In March, police in Grande Riviere discovered seven fields containing 17,000 fully mature marijuana trees with a street value of $17 million. The crop was burned in an “eradication exercise.”
Reports like these are now commonplace.
Harder drugs are also routinely destroyed. This newspaper used an editorial earlier this month to commend the police for a $34 million cocaine bust at the airport.
Days earlier, at the launch of a new anti-drugs training course for regional law enforcement operatives, National Security Minister Edmund Dillon described the recent capture of a fishing vessel off the coast of Suriname carrying 4.2 tonnes of cocaine worth US$125 million – the largest seizure in the Atlantic since 1999.
This all seems like a monumental waste. Not just the recreational opportunities of the cocaine or the medical benefits of the weed, I mean the waste in potential revenue and tax that could help nations like ours flourish and diversify.
The money spent on policing the regional narcotics trade is phenomenal, and yet the busts are a tiny drop in the ocean. The war on drugs that Reagan invented as part of his world-policing, anti-communist agenda is irretrievably lost. Narcotics of every kind are produced, packaged, sold, shipped and consumed while the Drug Enforcement Agency (DEA) and their regional police allies engage in skirmishes on the sidelines and celebrate them as important victories.
No matter how many tonnes of drugs are captured in Trinidad or across the region, many times more continue to be traded, transported and consumed.
At the 24th annual Caribbean Regional Drug Commanders Conference, hosted by the DEA and TTPS at the Magdalena Grand and attended by 27 countries including Mexico and Colombia, the US Embassy Charges d’Affaires John McIntyre reminded the press that America had “put millions and millions of dollars into our drug enforcement efforts and that commitment remains.”
Dillon thanked the US Government for its help.
But why is America so desperate to keep pouring money and resources, and risking its DEA agents’ lives, to police drugs in the Caribbean, Latin America and around the world?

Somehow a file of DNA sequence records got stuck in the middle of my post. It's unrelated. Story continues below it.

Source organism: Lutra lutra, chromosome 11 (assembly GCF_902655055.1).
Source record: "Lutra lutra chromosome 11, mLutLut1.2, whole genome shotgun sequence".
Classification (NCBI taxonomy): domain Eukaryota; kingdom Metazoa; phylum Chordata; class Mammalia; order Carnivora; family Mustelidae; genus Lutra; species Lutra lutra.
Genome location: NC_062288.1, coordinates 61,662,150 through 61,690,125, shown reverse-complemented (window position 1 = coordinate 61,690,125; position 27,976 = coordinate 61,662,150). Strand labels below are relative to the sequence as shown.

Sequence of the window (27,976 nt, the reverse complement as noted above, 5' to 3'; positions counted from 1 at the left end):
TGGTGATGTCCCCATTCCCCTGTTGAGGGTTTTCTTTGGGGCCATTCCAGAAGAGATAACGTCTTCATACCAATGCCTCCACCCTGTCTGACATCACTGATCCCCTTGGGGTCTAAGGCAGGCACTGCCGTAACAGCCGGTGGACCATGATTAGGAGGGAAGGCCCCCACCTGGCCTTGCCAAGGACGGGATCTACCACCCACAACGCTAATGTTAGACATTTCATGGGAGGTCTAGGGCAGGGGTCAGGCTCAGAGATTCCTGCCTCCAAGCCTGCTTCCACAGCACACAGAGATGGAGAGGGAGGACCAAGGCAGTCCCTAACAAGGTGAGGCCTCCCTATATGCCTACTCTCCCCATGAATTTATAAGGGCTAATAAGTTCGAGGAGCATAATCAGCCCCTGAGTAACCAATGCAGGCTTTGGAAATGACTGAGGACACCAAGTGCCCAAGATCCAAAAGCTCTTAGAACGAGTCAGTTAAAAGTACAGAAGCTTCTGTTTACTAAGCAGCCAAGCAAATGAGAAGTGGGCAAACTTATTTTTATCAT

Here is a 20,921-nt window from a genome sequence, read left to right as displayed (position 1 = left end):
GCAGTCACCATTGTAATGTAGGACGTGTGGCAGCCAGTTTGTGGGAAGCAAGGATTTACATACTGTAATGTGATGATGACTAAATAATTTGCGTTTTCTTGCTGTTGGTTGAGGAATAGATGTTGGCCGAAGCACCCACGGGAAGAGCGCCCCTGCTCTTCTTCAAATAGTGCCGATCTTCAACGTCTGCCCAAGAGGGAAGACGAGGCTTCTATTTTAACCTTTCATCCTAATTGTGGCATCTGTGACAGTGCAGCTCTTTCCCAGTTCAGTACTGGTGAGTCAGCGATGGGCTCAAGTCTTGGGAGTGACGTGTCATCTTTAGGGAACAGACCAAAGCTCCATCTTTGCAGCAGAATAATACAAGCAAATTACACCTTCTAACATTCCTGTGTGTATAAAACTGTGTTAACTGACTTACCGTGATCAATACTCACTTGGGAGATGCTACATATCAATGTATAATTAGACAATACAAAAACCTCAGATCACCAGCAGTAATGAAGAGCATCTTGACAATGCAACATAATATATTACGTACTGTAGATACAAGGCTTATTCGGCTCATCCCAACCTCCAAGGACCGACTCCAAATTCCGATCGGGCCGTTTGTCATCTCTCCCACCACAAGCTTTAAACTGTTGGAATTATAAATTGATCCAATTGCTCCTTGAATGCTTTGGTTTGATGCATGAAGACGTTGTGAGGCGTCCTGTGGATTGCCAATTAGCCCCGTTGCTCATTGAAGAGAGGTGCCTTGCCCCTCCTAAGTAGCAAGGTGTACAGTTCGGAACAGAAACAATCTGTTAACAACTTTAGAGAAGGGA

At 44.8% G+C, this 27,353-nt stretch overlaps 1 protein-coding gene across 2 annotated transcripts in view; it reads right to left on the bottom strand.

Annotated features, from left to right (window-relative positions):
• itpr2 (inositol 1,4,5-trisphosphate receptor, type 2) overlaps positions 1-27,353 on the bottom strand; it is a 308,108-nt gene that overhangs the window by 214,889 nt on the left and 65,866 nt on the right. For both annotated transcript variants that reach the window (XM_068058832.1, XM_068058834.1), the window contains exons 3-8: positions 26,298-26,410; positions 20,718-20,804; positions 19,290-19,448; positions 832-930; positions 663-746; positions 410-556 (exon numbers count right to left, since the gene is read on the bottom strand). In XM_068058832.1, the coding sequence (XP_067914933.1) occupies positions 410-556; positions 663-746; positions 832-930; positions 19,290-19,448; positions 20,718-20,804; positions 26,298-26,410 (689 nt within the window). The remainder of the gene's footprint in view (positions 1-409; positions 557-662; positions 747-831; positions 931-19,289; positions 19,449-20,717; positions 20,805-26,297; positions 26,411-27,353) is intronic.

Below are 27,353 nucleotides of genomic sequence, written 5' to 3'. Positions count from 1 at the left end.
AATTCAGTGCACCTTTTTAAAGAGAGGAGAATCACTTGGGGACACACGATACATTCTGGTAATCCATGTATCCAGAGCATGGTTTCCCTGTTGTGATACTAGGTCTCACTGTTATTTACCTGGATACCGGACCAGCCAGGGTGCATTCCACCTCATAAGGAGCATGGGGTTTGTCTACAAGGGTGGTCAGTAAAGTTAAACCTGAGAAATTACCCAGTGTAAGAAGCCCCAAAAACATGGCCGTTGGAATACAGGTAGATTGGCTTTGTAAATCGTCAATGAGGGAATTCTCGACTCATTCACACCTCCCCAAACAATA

According to the American Civil Liberties Union, since 1981, US$150 billion of tax dollars has been spent on intercepting Colombian cocaine, Burmese heroin and Jamaican marijuana bound for the US.
Imagine if, instead of that vast outlay, state-regulated American firms had legally purchased those drugs from internationally-monitored producers in those countries and responsibly sold them to consumers in the States. Consider the billions in tax that could be recouped and redistributed, rather than the billions spent on surveillance, court cases and detention. Imagine if the money made and spent on drugs on the black market went to responsible manufacturers, retailers and governments, rather than dealers and cartels who terrorise and manipulate the poor.
If we legalised drugs globally, countries with agricultural economies or the potential for them, like Colombia, Venezuela, Peru, Afghanistan, Thailand, Jamaica, Trinidad, Nepal, Morocco et al, could produce and export drugs, transform their societies and alter the world’s economic imbalances.
And yet in the past few years, following decades of American-led criminalisation of marijuana, it is now American businesses with their high-tech growing equipment that are profiting from its legalisation.
Uruguay, Jamaica, Antigua and others have followed suit, decriminalising marijuana for small quantities and for medical purposes. The UK and Canada allow medical usage for specific conditions. But nowhere except the US and Netherlands has commercialised weed.
Why are other countries, including TT, lagging behind, allowing America to profit from a product it encouraged the world to prohibit since the 1930s? And will the international community also wait for America to decide that harder drugs like cocaine, ecstasy, LSD and heroin are also viable commodities for its citizens, while the violence and corruption created by criminalising drugs continues to damage the developing world?
Who gets to decide which drugs are a consumer product or a great evil?
Historian Yuval Noah Harari, in his book Homo Deus, says drugs that “strengthen political stability, social order and economic growth” – like Ritalin or Prozac – gain approval, while drugs that merely bring pleasure are seen as “an existential threat to the social and economic order.”
The result is that half of all prisoners in America and 55 per cent in Britain are incarcerated because of the drug trade.
If we can move past the morality that says rum is socially acceptable but marijuana isn’t, or that legalising drugs increases usage – the opposite happened in Holland after weed decriminalisation in 1976 – we can instead see drugs as economies, growth, capital, healthcare and tourism.
Instead of kowtowing to outdated international laws policed by the Global North, Caricom and Latin American states can legalise and develop a world-leading marijuana industry and throw off the economic shackles that keep them down.